Skip to main content

Advertisement

We’d like to understand how you use our websites in order to improve them. Register your interest.

‘I’m proud of how far I’ve come. I’m just ready to work’: mental health recovery narratives within the context of Australia’s Disability Employment Services

Abstract

Background

Employment is recognised as facilitating the personal and clinical recovery of people with psychosocial disability. Yet this group continue to experience considerable barriers to work, and, constitute a significant proportion of individuals engaged with Disability Employment Services (DES). Recognition of the role of recovery-oriented practice within DES remains limited, despite these approaches being widely promoted as best-practice within the field of mental health.

Methods

The Improving Disability Employment Study (IDES) aims to gather evidence on factors influencing employment outcomes for Australians with disability. Descriptive analysis and linear regression of IDES survey data from 369 DES participants, alongside narrative analysis of data collected through 56 in-depth interviews with 30 DES participants with psychosocial disability, allowed us to explore factors influencing mental health, well-being and personal recovery within the context of DES.

Results

Psychosocial disability was reported as the main disability by 48% of IDES respondents. These individuals had significantly lower scores on measures of mental health and well-being (44.9, 48.4 respectively, p ≤ 0.01), compared with respondents with other disability types (52.2, 54.3 p ≤ 0.01). Within this group, individuals currently employed had higher mental health and well-being scores than those not employed (47.5 vs 36.9, 55.5 vs 45.4 respectively, p ≤ 0.01). Building on these findings, our qualitative analysis identified five personal recovery narratives: 1) Recovery in spite of DES; 2) DES as a key actor in recovery; 3) DES playing a supporting role in fluctuating journeys of recovery; 4) Recovery undermined by DES; and, 5) Just surviving regardless of DES. Narratives were strongly influenced by participants’ mental health and employment status, alongside the relationship with their DES worker, and, participants’ perspectives on the effectiveness of services provided.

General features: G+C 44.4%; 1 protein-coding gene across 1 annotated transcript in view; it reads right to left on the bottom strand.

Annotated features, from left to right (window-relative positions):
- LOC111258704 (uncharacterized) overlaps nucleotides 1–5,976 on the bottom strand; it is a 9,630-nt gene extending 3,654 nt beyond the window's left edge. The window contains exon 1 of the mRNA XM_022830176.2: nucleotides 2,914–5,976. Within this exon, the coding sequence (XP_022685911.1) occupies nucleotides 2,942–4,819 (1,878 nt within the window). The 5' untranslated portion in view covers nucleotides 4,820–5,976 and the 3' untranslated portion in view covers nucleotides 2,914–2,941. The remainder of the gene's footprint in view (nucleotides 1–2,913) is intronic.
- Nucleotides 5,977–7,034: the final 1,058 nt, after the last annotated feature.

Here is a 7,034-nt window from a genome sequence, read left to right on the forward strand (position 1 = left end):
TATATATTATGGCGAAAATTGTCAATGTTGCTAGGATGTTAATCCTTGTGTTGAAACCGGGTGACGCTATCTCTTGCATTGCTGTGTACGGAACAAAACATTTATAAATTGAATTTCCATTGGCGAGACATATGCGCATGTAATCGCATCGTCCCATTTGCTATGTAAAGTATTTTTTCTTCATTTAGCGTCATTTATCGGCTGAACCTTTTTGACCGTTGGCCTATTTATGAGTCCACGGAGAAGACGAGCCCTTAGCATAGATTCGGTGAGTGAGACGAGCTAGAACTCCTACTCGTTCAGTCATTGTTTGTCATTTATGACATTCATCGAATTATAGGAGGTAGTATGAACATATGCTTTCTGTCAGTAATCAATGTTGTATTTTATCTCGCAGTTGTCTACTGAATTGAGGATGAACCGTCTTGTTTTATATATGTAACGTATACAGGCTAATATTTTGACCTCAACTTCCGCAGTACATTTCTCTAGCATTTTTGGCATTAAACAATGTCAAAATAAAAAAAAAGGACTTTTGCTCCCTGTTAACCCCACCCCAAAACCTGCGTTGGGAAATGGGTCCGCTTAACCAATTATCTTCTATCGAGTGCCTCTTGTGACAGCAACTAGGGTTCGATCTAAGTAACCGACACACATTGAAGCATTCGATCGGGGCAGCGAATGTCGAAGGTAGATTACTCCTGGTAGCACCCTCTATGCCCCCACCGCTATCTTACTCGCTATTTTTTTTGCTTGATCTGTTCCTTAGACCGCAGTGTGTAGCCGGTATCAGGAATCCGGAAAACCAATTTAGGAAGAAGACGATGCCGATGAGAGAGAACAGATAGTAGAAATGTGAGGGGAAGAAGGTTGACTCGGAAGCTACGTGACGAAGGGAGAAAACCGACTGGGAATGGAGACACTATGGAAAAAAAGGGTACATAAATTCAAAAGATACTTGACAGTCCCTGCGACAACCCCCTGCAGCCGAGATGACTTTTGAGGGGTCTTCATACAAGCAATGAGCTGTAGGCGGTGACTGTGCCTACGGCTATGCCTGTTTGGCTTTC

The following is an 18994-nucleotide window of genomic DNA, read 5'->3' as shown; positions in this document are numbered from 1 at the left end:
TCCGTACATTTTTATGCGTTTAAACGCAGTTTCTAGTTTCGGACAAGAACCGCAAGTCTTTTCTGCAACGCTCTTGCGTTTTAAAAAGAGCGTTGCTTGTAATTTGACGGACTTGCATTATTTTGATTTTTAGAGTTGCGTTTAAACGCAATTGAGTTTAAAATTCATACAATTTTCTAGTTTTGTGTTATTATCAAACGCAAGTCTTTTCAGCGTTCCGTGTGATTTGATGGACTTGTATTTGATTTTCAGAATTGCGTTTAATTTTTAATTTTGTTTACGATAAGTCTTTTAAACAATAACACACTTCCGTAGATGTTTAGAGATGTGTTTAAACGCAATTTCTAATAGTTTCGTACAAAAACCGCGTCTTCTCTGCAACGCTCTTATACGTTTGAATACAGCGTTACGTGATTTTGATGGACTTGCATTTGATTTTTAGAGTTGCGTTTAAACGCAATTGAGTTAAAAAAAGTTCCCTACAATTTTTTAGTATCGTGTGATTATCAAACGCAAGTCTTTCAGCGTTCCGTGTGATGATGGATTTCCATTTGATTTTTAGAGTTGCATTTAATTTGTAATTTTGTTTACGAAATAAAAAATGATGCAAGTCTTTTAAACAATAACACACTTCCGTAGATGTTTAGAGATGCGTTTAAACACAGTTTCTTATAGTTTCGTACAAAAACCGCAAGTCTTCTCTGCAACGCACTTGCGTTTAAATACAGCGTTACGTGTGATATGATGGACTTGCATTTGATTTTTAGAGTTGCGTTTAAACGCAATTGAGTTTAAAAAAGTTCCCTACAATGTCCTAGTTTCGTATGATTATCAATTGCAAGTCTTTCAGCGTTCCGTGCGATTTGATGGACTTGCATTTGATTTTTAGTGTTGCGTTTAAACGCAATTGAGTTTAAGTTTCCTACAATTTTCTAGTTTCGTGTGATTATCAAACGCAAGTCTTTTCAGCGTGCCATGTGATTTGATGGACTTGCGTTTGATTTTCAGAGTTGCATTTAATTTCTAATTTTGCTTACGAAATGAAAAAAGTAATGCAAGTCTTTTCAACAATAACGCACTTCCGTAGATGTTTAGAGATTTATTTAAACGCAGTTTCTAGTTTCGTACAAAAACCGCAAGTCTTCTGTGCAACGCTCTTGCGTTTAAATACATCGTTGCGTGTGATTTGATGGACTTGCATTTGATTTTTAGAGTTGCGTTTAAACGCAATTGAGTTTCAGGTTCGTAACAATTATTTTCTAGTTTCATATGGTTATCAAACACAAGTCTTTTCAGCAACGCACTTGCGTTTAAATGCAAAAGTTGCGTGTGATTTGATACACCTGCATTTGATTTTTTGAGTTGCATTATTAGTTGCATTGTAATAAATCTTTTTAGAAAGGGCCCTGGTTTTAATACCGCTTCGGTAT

Conclusion

These findings re-iterate the importance of work in supporting the mental health and well-being of people with psychosocial disability. Alongside access to secure and meaningful work, personal recovery was facilitated within the context of DES when frontline workers utilised approaches that align with recovery-orientated practices. However, these approaches were not consistently applied. Given the number of people with psychosocial disability moving through DES, encouraging greater consideration of recovery-oriented practice within DES and investment in building the capacity of frontline staff to utilise such practice is warranted.

Peer Review reports

Introduction

People with psychosocial disability are a sub-group of people whose experiences of mental illness (e.g. depression, anxiety, schizophrenia), in interaction with the socio-cultural context (e.g. norms around mental illness, stigma, availability of supports and services) in which they live, have led to disabling experiences [1,2,3]. Socio-economic inequalities and poor health outcomes experienced by people with psychosocial disability are both causes and consequences of their poorer employment outcomes. Their labour force participation (29%) and unemployment rate (19%) in Australia for example, are poorer in comparison to people with other disabilities (53.4 and 10% respectively), and substantially lower than the general population (83.2 and 5%) [2, 4, 5].

As in many Anglophile countries, recovery-orientated practice is one of the key principles guiding Australia’s mental health system to support people with mental illness to ‘create and live a meaningful and contributing life in a community of choice, with or without the presence of mental illness’ [6] pg 69]. Personal recovery can be distinguished from clinical recovery in being less focused on symptom reduction and more focused on well-being and having a flourishing life. Recovery-orientated practice aims to deliver services that recognise the uniqueness of individuals, empowering them to make choices about what recovery means to them and how they want to engage with services and receive supports that facilitate their personal goals [7,8,9,10].

Employment is widely recognised as facilitating both personal and clinical recovery [11]. Many people with psychosocial disability, however, continue to experience vocational (disrupted education and work histories) and non-vocational (discrimination, limited social networks) barriers to employment and often require support to attain employment [12]. The Disability Employment Services (DES) program is the Australian Government’s specialised welfare program for people whose disability is assessed as their main barrier to employment [13]. Of the more than 265,000 current DES participants, 40.7% are reported to have a psychosocial disability as their primary condition [14], and, employment services were the most commonly reported non-residential service accessed by the 100,866 people with psychosocial disability receiving supports provided under Australia’s National Disability Agreement (NDA) during 2017–18 [15]. Recovery-orientated practice however is absent from Government documentation pertaining to DES, with its overarching objective stated as being ‘to improve the nation’s productive capacity by employment participation of people with disability, thereby fostering social inclusion’ [[16] pg 11].